Lifesaving firefighters are risking their own lives – not necessarily because of flames and smoke but because of carcinogens.
In the years after the terrorist attacks in New York City in 2001, doctors began noticing an alarming increase in cancers among the many firefighters on the scene that horrific day.
We have since learned it’s not just the NYC firefighters; it’s firefighters far and wide, and some are battling cancer and/or dying of it as early as in their 30s, 40s and 50s. According to the Journal of Occupational and Environmental Medicine, firefighters have a 60 percent chance of developing cancer – all forms of cancer – compared with about 20 percent for the general population.
It’s not difficult to understand why. While battling fires, a firefighter’s gear is good at withstanding intense heat. However, soot particles from the fire can and do seep into cracks of protective clothing, and the firefighter turns into what has been dubbed a “human sponge,” the body soaking up carcinogenic chemicals, and the absorption rate increases by 400 percent for every five-degree rise in body temperature.
Many of the most dangerous chemicals are those in flame-retardant materials – not to mention other chemicals – in furniture or other objects that emit a stew of toxins when they burn.
The ever-present dangers of toxins are exacerbated when – in some fire departments – there is no training or inadequate training on how firefighters should take pro-active methods on how to minimize risk. Another exacerbating factor is some departments do not have extractors in which to thoroughly wash all fire-fighting gear right after a fire. As a result, the carcinogenic materials can accumulate on the gear, compounding the danger. A quality extractor can cost up to and beyond $10,000 each.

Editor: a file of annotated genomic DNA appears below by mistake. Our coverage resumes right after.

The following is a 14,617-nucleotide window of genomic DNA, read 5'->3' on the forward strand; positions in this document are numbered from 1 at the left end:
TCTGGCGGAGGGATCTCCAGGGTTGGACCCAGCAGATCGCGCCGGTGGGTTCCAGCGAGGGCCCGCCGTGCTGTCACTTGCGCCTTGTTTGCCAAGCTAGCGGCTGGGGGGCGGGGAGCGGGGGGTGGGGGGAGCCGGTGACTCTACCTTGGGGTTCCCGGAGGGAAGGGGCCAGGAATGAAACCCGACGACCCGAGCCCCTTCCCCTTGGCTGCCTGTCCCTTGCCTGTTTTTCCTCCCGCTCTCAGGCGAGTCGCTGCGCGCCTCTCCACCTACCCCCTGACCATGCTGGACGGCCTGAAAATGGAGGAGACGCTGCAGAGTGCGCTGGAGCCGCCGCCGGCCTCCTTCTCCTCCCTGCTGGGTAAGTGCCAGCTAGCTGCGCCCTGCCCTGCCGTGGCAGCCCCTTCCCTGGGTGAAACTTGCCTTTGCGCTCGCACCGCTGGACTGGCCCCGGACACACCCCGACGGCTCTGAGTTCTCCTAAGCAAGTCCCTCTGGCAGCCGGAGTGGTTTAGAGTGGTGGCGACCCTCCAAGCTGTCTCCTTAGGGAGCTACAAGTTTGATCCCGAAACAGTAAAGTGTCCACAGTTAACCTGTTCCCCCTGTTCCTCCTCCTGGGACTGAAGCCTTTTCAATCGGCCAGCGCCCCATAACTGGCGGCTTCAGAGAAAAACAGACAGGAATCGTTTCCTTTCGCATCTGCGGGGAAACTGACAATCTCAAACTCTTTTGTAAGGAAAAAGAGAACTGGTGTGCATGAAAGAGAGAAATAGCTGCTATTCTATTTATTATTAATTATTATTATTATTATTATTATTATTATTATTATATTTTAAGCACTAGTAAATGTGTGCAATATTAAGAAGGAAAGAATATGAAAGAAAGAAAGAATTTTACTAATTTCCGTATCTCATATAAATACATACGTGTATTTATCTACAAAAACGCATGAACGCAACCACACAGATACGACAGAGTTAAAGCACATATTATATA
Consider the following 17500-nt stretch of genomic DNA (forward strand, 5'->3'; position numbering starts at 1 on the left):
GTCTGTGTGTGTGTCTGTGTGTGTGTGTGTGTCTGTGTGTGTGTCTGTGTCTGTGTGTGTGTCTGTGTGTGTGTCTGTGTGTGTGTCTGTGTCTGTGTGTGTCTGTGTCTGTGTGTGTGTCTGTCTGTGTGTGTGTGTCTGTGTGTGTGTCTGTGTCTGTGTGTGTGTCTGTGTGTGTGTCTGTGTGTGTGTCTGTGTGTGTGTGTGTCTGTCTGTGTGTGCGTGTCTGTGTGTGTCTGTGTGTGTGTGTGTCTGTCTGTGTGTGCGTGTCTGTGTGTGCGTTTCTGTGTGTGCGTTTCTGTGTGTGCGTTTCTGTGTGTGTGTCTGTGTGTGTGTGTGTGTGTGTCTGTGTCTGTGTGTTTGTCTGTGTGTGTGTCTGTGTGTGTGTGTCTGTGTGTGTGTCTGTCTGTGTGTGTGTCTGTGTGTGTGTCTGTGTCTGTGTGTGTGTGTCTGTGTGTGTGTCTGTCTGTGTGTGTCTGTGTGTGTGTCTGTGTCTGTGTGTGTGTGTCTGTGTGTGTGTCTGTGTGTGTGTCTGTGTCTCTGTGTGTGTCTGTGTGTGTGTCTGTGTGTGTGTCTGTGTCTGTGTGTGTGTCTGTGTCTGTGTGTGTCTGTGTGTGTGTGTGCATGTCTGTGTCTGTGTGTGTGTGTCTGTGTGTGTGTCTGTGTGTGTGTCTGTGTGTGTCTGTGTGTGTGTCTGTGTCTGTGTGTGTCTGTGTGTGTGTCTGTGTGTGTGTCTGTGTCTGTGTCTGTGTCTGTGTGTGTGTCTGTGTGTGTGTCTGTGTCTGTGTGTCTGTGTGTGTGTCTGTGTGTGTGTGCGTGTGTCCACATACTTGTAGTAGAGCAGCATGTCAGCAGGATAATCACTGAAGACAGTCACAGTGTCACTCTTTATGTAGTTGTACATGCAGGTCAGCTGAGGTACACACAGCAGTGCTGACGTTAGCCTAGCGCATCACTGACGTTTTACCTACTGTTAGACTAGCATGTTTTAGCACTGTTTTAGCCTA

In Minnesota there are about 20,000 firefighters, and 18,000 of them are part-time and/or volunteers. A Fox 9 News survey sent to 700 fire departments in Minnesota asked if there had been incidents of cancer among firefighters. One in five departments reported at least one firefighter diagnosed with cancer. One in 10 reported multiple cases, the most common being lung cancer and non-Hodgkins lymphoma. The risk of cancer increases among the fighters of metro departments where bigger and more frequent fires must be battled.
It is difficult to obtain worker’s compensation for firefighters suffering from cancer because it’s difficult, if not impossible, to prove a connection between the firefighting and the cancer. It’s very much like the struggle to get the government to acknowledge the many health problems, disabilities, genetic chaos and death caused by Agent Orange, a defoliation chemical the military used in the long Vietnam War.
One possible solution is to ban the widespread use of many of these flammable-retardant chemicals, more training for fighters and fundraising drives if necessary so smaller departments can purchase state-of-the-art extractors. Another is more research to establish with certainty a connection between firefighting and cancer. Fortunately, the U.S. Congress approved the Firefighter Cancer Registry Act, co-sponsored by Minnesota’s Sen. Amy Klobuchar, who noted cancer has rapidly become the leading cause of death among firefighters, along with cardiac arrests.
The Cancer Registry requires the U.S. Centers for Disease Control and Prevention to collect detailed data about how firefighters’ risk of cancer compares with the population as a whole. It is funded by $2 million annually through 2022. Such a national data bank is vital because it may also point the way to how to prevent such tragic cases of cancer among those who risk their lives to save others’ lives.
In the meantime, we should all become more aware of the insidious toxic dangers firefighters face.